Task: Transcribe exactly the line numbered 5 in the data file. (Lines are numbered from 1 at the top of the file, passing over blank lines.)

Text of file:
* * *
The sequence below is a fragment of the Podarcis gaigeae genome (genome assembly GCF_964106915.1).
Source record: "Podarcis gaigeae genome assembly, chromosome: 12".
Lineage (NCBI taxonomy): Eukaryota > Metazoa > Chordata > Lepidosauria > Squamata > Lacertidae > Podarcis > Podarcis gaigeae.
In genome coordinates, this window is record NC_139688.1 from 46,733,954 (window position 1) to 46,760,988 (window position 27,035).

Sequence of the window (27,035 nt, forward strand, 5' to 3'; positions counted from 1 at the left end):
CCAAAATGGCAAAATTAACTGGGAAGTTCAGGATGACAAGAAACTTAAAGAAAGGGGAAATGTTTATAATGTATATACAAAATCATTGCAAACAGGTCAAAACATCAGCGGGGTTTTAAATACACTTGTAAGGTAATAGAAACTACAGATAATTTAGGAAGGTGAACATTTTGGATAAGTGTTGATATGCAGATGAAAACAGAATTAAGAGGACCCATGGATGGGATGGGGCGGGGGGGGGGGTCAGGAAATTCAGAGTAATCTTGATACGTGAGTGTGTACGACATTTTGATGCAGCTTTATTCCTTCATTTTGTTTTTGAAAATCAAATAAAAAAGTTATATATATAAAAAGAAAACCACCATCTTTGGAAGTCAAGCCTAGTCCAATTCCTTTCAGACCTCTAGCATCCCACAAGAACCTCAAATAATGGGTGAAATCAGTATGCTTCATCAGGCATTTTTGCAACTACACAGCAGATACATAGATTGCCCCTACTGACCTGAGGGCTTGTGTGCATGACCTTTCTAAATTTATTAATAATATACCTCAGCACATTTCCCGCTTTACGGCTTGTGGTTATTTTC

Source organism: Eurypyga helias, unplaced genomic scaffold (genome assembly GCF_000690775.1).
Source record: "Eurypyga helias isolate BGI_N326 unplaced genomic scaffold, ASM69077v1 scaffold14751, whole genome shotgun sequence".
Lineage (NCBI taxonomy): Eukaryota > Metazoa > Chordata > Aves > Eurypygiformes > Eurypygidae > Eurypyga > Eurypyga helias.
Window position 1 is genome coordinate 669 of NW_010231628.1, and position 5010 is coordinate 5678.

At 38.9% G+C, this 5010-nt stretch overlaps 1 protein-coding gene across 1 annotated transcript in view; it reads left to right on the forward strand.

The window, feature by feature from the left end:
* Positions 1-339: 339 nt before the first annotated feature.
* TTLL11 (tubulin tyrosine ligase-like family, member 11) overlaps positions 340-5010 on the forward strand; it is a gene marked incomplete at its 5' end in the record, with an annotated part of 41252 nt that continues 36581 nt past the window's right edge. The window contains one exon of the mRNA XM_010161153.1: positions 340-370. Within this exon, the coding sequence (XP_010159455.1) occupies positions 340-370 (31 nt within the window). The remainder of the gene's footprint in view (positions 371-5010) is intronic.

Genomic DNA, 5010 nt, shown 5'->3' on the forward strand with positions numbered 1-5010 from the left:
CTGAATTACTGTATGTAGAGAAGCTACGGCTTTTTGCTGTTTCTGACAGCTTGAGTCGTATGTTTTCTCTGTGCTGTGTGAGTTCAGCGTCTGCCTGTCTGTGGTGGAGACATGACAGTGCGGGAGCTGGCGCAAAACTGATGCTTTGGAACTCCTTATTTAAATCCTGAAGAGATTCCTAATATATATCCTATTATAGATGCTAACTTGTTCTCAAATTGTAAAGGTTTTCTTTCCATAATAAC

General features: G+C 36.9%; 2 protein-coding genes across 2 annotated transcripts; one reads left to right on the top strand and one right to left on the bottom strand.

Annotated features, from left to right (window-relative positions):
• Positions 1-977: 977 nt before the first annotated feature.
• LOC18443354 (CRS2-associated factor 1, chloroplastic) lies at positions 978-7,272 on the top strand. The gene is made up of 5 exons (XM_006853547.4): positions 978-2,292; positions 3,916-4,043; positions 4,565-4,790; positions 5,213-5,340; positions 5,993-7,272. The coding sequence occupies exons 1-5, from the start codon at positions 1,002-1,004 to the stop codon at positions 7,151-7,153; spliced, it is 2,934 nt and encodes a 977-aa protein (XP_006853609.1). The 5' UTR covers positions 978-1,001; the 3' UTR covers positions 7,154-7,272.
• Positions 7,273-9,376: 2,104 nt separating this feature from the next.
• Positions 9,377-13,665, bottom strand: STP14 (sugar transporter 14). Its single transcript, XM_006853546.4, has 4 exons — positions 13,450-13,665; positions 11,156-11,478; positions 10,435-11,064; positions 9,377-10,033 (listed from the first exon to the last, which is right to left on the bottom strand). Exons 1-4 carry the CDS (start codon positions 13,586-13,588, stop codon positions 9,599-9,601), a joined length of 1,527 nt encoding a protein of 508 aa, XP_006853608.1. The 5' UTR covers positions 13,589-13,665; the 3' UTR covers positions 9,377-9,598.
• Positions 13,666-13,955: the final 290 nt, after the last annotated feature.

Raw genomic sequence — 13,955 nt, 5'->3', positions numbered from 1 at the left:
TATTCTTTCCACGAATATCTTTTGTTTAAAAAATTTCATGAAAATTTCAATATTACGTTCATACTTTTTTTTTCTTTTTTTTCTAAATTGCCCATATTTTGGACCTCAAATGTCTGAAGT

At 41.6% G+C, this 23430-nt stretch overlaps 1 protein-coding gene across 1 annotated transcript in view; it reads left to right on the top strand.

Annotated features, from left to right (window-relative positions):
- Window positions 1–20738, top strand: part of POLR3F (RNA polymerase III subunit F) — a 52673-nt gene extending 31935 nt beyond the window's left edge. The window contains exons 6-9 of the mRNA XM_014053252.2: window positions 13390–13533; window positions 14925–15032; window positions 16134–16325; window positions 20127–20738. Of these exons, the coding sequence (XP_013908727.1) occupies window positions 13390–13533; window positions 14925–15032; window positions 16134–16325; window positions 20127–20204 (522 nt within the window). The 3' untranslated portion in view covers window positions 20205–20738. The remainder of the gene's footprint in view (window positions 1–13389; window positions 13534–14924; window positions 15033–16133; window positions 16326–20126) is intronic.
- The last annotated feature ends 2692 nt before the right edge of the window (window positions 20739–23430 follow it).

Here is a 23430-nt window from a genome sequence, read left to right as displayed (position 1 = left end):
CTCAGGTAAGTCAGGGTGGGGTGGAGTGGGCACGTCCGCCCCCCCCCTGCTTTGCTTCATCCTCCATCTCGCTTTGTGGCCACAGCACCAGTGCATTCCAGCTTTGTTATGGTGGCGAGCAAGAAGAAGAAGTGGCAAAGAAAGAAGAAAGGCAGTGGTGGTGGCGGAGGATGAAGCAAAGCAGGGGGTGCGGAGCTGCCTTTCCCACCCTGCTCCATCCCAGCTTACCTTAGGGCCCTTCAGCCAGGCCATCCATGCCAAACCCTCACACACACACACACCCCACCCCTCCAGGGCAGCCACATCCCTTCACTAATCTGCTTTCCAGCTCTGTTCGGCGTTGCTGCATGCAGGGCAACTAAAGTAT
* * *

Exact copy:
Sequence of the window (27,035 nt, forward strand, 5' to 3'; positions counted from 1 at the left end):